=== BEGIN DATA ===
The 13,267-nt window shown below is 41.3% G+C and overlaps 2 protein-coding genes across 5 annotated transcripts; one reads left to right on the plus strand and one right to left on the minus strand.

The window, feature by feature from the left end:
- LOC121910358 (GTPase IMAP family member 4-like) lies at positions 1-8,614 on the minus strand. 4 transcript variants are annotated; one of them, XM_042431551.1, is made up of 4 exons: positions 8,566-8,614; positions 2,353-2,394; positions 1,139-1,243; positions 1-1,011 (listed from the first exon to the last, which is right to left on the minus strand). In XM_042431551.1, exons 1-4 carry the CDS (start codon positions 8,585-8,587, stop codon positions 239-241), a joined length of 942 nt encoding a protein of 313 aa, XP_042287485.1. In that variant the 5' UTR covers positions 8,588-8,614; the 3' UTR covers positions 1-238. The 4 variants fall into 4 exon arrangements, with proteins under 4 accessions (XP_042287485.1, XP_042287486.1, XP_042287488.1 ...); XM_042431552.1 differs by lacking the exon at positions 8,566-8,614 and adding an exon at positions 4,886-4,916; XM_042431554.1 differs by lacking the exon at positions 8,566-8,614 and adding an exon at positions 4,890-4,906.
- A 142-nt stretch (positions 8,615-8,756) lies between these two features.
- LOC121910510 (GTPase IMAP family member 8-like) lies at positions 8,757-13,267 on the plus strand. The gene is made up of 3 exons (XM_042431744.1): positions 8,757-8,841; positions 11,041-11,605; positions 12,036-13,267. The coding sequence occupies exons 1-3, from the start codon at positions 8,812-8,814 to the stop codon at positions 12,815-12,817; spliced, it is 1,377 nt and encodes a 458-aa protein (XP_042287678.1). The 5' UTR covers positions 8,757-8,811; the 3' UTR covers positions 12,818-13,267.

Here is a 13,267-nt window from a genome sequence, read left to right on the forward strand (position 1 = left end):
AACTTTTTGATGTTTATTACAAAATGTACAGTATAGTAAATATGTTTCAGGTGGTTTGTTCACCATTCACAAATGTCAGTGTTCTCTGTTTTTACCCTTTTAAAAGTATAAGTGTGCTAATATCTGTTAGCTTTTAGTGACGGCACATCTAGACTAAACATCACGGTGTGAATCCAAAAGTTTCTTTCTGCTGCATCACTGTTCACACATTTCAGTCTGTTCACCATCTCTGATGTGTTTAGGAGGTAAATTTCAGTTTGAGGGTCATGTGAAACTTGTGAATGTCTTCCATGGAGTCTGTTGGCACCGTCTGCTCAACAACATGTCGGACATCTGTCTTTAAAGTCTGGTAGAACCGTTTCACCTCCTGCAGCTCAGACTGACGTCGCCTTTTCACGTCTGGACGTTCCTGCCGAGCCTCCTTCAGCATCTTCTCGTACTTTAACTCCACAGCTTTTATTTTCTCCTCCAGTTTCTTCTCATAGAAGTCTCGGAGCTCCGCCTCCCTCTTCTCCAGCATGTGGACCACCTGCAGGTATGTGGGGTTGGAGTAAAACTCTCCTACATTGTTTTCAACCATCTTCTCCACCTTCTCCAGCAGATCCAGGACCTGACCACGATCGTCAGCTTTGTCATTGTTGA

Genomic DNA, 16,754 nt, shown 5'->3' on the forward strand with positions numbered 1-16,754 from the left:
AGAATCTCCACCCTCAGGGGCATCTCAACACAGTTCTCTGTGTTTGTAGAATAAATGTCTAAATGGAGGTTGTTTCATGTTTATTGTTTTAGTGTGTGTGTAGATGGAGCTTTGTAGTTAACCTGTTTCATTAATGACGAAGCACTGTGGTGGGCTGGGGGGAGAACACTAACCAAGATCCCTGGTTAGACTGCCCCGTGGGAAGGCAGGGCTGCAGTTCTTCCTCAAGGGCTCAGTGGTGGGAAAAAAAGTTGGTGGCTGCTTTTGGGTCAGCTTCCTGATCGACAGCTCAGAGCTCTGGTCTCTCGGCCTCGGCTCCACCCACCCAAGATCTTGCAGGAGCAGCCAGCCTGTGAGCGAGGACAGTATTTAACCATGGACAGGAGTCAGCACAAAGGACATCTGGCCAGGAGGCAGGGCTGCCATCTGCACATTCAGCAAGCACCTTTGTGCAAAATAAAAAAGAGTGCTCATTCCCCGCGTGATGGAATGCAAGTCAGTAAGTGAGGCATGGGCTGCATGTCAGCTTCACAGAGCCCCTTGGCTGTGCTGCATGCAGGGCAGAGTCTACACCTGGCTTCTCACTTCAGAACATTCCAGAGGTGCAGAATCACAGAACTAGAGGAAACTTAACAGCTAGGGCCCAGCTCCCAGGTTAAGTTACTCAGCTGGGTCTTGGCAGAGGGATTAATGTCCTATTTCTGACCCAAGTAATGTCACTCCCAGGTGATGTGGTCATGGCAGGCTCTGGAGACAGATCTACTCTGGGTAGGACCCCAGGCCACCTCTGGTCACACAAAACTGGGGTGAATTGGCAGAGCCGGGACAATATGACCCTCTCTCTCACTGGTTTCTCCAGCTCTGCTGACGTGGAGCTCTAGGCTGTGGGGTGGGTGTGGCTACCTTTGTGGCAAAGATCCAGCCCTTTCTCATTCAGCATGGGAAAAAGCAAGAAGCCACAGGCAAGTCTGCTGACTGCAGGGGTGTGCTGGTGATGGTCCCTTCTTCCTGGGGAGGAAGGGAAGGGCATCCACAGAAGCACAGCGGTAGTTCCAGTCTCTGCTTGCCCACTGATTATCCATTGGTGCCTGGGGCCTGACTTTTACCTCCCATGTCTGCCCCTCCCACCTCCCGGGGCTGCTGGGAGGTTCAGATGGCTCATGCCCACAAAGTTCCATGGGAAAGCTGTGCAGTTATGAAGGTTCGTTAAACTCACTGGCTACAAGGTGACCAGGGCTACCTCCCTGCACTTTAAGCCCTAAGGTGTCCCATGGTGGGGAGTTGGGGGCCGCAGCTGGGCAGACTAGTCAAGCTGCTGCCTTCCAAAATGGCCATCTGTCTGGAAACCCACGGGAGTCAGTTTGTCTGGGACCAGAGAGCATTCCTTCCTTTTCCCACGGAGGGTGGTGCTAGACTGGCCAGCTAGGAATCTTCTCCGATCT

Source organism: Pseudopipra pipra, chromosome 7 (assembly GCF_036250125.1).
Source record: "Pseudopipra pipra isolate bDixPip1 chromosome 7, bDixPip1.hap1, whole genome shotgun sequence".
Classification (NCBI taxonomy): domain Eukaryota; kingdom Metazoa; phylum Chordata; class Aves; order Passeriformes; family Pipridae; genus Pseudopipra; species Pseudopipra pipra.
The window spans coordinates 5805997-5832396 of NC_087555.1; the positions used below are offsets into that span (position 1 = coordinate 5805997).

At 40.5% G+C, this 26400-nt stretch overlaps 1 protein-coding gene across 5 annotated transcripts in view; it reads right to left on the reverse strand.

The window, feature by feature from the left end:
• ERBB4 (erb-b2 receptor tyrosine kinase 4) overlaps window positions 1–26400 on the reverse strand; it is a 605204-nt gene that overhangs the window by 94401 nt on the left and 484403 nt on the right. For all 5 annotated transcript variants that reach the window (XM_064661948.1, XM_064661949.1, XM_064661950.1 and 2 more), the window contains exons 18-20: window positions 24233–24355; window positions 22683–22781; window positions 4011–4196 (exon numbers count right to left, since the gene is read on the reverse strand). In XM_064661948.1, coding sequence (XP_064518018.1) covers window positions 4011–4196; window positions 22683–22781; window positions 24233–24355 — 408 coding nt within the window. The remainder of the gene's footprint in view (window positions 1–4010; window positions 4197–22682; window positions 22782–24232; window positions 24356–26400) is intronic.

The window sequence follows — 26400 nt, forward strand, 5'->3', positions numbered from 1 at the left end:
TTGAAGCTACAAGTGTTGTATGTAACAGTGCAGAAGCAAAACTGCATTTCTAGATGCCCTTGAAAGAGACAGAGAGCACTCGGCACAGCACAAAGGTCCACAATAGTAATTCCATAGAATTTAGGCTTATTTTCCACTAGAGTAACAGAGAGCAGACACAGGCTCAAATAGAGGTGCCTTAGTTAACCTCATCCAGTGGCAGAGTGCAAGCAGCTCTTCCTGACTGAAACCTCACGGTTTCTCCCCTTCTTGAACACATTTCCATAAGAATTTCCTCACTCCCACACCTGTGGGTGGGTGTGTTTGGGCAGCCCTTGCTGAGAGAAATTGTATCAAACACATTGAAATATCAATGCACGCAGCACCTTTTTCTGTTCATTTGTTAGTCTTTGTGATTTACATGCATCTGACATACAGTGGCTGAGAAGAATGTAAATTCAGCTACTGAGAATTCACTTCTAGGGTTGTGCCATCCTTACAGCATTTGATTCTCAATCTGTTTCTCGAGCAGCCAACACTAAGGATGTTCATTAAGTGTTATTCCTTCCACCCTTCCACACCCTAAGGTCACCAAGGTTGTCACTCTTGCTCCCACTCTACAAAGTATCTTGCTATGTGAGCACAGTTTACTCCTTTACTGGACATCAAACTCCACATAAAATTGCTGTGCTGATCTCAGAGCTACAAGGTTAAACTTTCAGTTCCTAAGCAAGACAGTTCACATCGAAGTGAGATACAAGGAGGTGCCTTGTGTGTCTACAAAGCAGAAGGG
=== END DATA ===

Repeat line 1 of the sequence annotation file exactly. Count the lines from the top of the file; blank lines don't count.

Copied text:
The 13,267-nt window shown below is 41.3% G+C and overlaps 2 protein-coding genes across 5 annotated transcripts; one reads left to right on the plus strand and one right to left on the minus strand.